Based upon the monoamine hypothesis of depression (i.e. you’re messed up due to an imbalance of one or more of three of the best understood neurotransmitters: serotonin, norepinephrine, and/or dopamine), Effexor attempts to balance your brain juices by inhibiting the reuptake (in English: delaying the breaking down and recycling) of serotonin and norepinephrine at their receptors in various (i.e. depending on which studies and books you’ve read and fancy brain scans you’ve looked at) locations in your brain. It may do a lot of other things that address depression, anxiety, other brain cooties and some off-label uses by encouraging the growth of new neurons, affecting hormones and CYP450 genes in your brain, and who knows what else. You also have serotonin and norepinephrine receptors throughout your body, especially in your GI and renal systems, which is why SSRIs & SNRIs are used to treat various conditions like IBS and incontinence. As it doesn’t really affect norepinephrine until you reach a dosage of at least 225mg a day (or 175–200 for IR), it is practically an SSRI, and thus not as effective for pain and pain-related conditions like fibromyalgia as other SNRIs like Cymbalta and Pristiq.
The active metabolite o-desmethylvenlafaxine (ODV) does most of the work, and is now available in a refined form as Pristiq ( desvenlafaxine ).
When you compare venlafaxine with other SSRIs and SNRIs you’ll find, in terms of raw potency, it’s the weakest reuptake inhibitor of any med defined as a serotonin- or norepinephrine-reuptake inhibitor. So why is it so effective? And, presumably, why are its discontinuation symptoms so awful? The answer has to be found in its pharmacokinetics (PK).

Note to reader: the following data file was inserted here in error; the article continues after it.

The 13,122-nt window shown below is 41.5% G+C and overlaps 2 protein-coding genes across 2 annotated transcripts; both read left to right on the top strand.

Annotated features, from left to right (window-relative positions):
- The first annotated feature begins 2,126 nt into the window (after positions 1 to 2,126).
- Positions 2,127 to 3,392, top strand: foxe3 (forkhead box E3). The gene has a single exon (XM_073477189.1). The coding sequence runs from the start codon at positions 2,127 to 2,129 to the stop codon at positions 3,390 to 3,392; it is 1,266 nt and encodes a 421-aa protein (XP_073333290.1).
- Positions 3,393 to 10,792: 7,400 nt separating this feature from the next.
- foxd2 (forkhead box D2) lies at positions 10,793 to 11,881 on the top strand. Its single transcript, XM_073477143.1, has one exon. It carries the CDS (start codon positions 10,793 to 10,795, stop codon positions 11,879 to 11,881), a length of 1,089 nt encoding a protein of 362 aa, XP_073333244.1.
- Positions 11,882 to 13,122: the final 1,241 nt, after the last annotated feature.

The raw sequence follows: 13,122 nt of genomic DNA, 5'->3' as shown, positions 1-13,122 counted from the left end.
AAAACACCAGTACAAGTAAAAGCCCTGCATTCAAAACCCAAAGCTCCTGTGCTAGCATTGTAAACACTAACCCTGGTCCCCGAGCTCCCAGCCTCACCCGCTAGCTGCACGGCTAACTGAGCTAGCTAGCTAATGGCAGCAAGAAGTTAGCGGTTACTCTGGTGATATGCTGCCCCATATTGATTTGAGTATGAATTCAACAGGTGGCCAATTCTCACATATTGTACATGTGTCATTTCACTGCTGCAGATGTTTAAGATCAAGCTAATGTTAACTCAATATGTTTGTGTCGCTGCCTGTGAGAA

The half-life of venlafaxine HCl is 3–7 hours , and ODV’s half-life is 9–13 hours . That means it takes two days for one and five days for the other to clear out of your system. Having two parts with short half-lives is a huge part of why the discontinuation syndrome is so freaking harsh.
The other PK stats for venlafaxine XR and ODV are:
- PK is linear
- Cmax 150 ng/mL for venlafaxine and 260 ng/mL for ODV
- Tmax is 5.5 hours for venlafaxine and 9 hours for ODV
- Apparent volume of distribution is 7.5±3.7 L/kg for venlafaxine and 5.7±1.8 L/kg for ODV
- Steady-state plasma clearance is 1.3±0.6 L/h/kg for venlafaxine and 0.4±0.2 L/h/kg for ODV
- Absolute bioavailability for venlafaxine is 45%
- Plasma protein binding is 27% for venlafaxine and 30% for ODV
- 92% of a single oral dose of venlafaxine is absorbed.
That last parameter is something I rarely see anywhere. When I do see it, it’s never close to 50%. While venlafaxine’s absolute bioavailability is low, the low plasma protein binding, spectacular, as far as I can tell, absorption, and truly spectacular Cmax (Twice as high as the similarly weak bupropion and 4–5 times greater than all the other antidepressants where I have that number) explains why a drug with such a piss-poor effect on the neurotransmitter transporters is so freaking effective. Basically what it lacks in strength it makes up for by getting more of the active ingredient where it needs to be.
So if this site ever starts making money again I’ll have to get the numbers for a lot of other meds and do the math to update the equivalencies.
venlafaxine hydrochloride and the active metabolite o-desmethylvenlafaxine